In this morning's Washington Post, reporter Michael Dobbs, in writing a lengthy account of Felt's role in Watergate, appears to have written an account less concerned for the truth than protecting the brand name. The vast majority of scholars, historians, press critics, and other journalists who have studied Watergate in recent years have concluded that the historic role of the Post was much less than that portrayed in "All the President's Men" and by the Post itself over the last three decades. Dobbs' account, disappointingly, selectively omits evidence that tends to undermine in any way the mythology of the Post's role. The Post's Watergate reporting was a historical watershed for journalism; there is hardly any good reason therefore to continue to exaggerate their real historical role. The newspaper could have used recent events to set the historical record straight. I have written about this in a post directly below, and in a recent article in the Village Voice, and will have more later here and elsewhere.
But for the time being, Dobbs does write something that should make any journalist, or first-year journalism student for that matter, cringe. He reports that Woodward and Bernstein not only revealed the identity of a source, but actually told the FBI the identity of one of their sources. The person they accused was an FBI agent then working the Watergate case, Angelo J. Lano. Woodward and Bernstein, writes Dobbs, accused Lano of planting a false story with their newspaper. As it turns out, Lano did no such thing at all. The mistakes in the Post story which so upset Woodward and Bernstein were of their own making. There is no evidence that Lano did anything wrong.
By turning in Lano, the two reporters shamed themselves, their newspaper, and anyone who is a professional journalist. Perhaps they have an explanation, but in the meantime both Bob Woodward and Carl Bernstein apparently have nothing to say-- even to their own newspaper.
Dobbs has no comment from either reporter in his article. (I did speak to Dobbs this morning for a while about his piece, but he declined to talk for the record, so my hands are tied from saying anything more.)
In any case, here is what Dobbs wrote this morning regarding the Lano incident:
Felt was under huge pressure to deflect White House suspicions about FBI leaks away from himself. Fortunately for Felt, the Post reporters had been talking to other sources in the bureau, including Angelo J. Lano, the Washington field office agent directly responsible for the Watergate investigation. Woodward and Bernstein were angry with Lano for allegedly providing them with bad information on the Haldeman story. They decided to get even with him by reporting him to a superior, in violation of the confidentiality understanding.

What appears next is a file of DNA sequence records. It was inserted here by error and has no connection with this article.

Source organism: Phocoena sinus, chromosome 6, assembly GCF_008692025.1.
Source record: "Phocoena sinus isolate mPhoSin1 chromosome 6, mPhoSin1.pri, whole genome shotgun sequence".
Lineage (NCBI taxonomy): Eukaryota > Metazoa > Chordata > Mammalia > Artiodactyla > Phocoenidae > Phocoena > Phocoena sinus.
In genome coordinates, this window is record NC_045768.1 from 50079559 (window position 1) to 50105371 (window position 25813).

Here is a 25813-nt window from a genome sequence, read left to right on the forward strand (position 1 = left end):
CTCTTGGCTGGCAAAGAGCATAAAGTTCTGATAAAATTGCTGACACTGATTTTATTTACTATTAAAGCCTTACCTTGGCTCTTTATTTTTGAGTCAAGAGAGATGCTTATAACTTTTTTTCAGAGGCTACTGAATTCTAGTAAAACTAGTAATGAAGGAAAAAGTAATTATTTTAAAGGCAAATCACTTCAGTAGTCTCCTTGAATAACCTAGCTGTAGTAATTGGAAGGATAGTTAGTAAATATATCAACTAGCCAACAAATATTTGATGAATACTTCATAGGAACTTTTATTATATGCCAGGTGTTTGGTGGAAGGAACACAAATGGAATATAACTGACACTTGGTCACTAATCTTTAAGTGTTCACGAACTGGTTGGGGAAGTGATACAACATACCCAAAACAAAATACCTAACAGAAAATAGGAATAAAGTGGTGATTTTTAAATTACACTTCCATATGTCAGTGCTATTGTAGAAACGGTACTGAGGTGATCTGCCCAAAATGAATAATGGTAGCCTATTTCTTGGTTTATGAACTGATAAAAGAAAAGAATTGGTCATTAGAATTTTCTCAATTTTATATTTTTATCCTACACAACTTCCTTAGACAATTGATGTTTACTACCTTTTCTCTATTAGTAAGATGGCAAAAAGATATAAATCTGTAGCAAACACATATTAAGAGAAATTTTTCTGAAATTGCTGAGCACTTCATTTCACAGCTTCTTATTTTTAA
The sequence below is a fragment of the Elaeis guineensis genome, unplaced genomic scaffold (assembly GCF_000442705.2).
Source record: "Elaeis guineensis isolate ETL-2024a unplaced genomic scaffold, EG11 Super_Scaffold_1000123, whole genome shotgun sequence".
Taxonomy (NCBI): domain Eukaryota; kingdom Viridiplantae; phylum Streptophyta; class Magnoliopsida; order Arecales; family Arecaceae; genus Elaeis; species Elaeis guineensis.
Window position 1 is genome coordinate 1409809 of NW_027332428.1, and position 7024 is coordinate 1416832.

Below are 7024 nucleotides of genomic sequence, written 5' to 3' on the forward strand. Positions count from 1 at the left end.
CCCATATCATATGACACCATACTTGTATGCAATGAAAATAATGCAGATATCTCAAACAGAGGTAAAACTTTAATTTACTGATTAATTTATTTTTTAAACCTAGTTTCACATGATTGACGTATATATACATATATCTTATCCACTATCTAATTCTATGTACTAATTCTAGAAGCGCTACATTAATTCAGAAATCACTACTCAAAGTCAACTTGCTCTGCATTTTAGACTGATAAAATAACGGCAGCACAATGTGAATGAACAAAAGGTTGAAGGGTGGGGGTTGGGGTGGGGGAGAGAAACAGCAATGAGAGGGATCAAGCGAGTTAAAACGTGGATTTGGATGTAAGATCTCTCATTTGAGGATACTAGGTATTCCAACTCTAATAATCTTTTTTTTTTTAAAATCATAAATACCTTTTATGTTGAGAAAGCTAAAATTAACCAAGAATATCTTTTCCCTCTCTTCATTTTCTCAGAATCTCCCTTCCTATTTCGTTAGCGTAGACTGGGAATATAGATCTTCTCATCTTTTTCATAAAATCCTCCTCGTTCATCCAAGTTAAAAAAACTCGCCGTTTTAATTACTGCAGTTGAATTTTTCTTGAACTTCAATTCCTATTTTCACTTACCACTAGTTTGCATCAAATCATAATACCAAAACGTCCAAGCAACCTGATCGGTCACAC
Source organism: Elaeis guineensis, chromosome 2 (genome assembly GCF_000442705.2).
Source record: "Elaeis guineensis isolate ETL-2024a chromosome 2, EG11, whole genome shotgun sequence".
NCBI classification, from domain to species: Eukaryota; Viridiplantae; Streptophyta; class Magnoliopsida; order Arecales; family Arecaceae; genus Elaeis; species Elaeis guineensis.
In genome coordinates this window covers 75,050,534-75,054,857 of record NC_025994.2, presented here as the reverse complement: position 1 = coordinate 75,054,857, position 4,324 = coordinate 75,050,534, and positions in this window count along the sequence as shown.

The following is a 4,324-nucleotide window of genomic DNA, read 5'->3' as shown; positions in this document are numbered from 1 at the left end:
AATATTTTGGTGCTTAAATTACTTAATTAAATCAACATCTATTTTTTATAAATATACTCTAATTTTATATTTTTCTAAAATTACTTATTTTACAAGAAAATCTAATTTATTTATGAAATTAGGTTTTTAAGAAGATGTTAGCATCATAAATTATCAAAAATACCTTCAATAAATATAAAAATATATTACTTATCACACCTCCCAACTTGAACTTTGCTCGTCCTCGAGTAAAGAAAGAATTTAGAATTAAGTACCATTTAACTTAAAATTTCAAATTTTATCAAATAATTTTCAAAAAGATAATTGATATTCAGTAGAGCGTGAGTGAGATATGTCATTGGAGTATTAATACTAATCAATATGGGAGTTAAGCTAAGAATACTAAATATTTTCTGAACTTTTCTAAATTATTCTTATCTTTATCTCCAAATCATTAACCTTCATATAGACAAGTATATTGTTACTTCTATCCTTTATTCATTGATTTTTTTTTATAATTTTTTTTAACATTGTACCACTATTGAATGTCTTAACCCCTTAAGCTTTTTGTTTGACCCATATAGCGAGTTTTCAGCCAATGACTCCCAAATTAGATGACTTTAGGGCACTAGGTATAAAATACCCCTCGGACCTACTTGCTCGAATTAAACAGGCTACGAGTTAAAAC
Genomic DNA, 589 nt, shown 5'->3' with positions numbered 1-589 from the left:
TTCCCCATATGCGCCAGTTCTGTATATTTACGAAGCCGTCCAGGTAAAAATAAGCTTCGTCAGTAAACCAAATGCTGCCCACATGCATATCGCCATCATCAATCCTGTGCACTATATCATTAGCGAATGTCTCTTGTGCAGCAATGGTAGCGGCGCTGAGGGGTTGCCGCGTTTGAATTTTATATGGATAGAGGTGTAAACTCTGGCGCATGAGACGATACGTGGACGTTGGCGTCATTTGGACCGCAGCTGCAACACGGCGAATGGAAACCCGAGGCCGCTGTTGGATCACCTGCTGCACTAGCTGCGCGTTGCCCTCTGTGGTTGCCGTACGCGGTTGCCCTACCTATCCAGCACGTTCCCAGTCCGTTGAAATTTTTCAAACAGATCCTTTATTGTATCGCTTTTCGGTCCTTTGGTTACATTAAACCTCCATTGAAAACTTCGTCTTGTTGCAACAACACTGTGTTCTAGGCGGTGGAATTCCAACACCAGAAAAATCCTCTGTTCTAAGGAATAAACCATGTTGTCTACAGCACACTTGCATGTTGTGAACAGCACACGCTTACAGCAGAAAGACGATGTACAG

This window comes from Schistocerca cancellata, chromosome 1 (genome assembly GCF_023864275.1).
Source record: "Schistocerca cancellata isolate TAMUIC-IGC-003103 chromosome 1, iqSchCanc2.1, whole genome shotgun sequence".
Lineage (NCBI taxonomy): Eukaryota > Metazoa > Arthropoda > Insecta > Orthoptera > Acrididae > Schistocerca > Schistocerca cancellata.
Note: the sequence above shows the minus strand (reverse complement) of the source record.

(Woodward and Bernstein provide a detailed account of this incident in "All the President's Men," without naming the agent involved. Lano's version of the incident is contained in declassified FBI files.)
In a four-page memo to Attorney General Richard D. Kleindienst, Felt came to Lano's defense. depicting him as the victim of a "vicious fabrication". He accused Woodward and Bernstein of taking Lano's comments about Haldeman "completely out of context."It is a journalistic sin if not a journalistic felony for reporters to reveal their sources. Bob Woodward and Carl Bernstein are yet to appropriately explain why they did so in this instance. What they did wrong should obviously be taken in the broader context of their historical reporting on Watergate. But the fact they do not feel it necessary to explain their actions does not speak for well for them-- as does the original bad deed.
Being angry with a source is not a reason to turn them in: especially an FBI agent who was working the Watergate case. As it turns out, the reporters made a serious mistake, not their purported source. (And I should note we have only the Post story this morning identifying Lano as their source-- without any attribution or sourcing to show that was the case. That Lano was indeed a source for the reporters is not a proved fact by any means.) But even if the reporters had good reason to be upset with a source, they did journalists everywhere a disservice by breaking their word to him. One would hope they would feel compelled to now explain. Their earlier actions might be explained away as the actions of youth and inexperience and the extraordinary pressure of working on such a significant and high-risk story. One wants to think well of them.
But their failure to explain themselves today is simply one of arrogance. If there was a single lesson of Watergate, it was that democracy only works when there is accountability for anyone exercising power, whether that is a President of the United States who violated his constitutional oath, or the once (it now seems like so long ago) underdog reporters who violated their own ethical rules.